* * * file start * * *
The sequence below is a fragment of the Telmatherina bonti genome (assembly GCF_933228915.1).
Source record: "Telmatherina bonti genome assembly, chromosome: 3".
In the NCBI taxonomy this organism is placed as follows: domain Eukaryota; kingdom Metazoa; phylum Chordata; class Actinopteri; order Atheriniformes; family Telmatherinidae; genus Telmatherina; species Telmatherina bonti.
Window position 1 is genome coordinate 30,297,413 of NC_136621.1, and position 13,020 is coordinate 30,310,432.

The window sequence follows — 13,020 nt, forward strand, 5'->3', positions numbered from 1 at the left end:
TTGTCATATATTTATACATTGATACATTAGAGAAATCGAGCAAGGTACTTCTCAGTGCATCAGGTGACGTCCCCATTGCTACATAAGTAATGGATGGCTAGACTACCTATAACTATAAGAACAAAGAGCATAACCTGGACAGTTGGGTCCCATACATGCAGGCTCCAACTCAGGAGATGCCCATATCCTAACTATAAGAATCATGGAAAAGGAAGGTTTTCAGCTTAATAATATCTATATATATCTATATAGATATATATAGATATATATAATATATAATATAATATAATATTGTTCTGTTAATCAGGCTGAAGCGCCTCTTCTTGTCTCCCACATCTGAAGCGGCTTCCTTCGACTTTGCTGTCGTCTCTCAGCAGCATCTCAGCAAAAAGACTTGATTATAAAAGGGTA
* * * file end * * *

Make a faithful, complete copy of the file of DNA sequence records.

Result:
The sequence below is a fragment of the Telmatherina bonti genome (assembly GCF_933228915.1).
Source record: "Telmatherina bonti genome assembly, chromosome: 3".
In the NCBI taxonomy this organism is placed as follows: domain Eukaryota; kingdom Metazoa; phylum Chordata; class Actinopteri; order Atheriniformes; family Telmatherinidae; genus Telmatherina; species Telmatherina bonti.
Window position 1 is genome coordinate 30,297,413 of NC_136621.1, and position 13,020 is coordinate 30,310,432.

The window sequence follows — 13,020 nt, forward strand, 5'->3', positions numbered from 1 at the left end:
TTGTCATATATTTATACATTGATACATTAGAGAAATCGAGCAAGGTACTTCTCAGTGCATCAGGTGACGTCCCCATTGCTACATAAGTAATGGATGGCTAGACTACCTATAACTATAAGAACAAAGAGCATAACCTGGACAGTTGGGTCCCATACATGCAGGCTCCAACTCAGGAGATGCCCATATCCTAACTATAAGAATCATGGAAAAGGAAGGTTTTCAGCTTAATAATATCTATATATATCTATATAGATATATATAGATATATATAATATATAATATAATATAATATTGTTCTGTTAATCAGGCTGAAGCGCCTCTTCTTGTCTCCCACATCTGAAGCGGCTTCCTTCGACTTTGCTGTCGTCTCTCAGCAGCATCTCAGCAAAAAGACTTGATTATAAAAGGGTA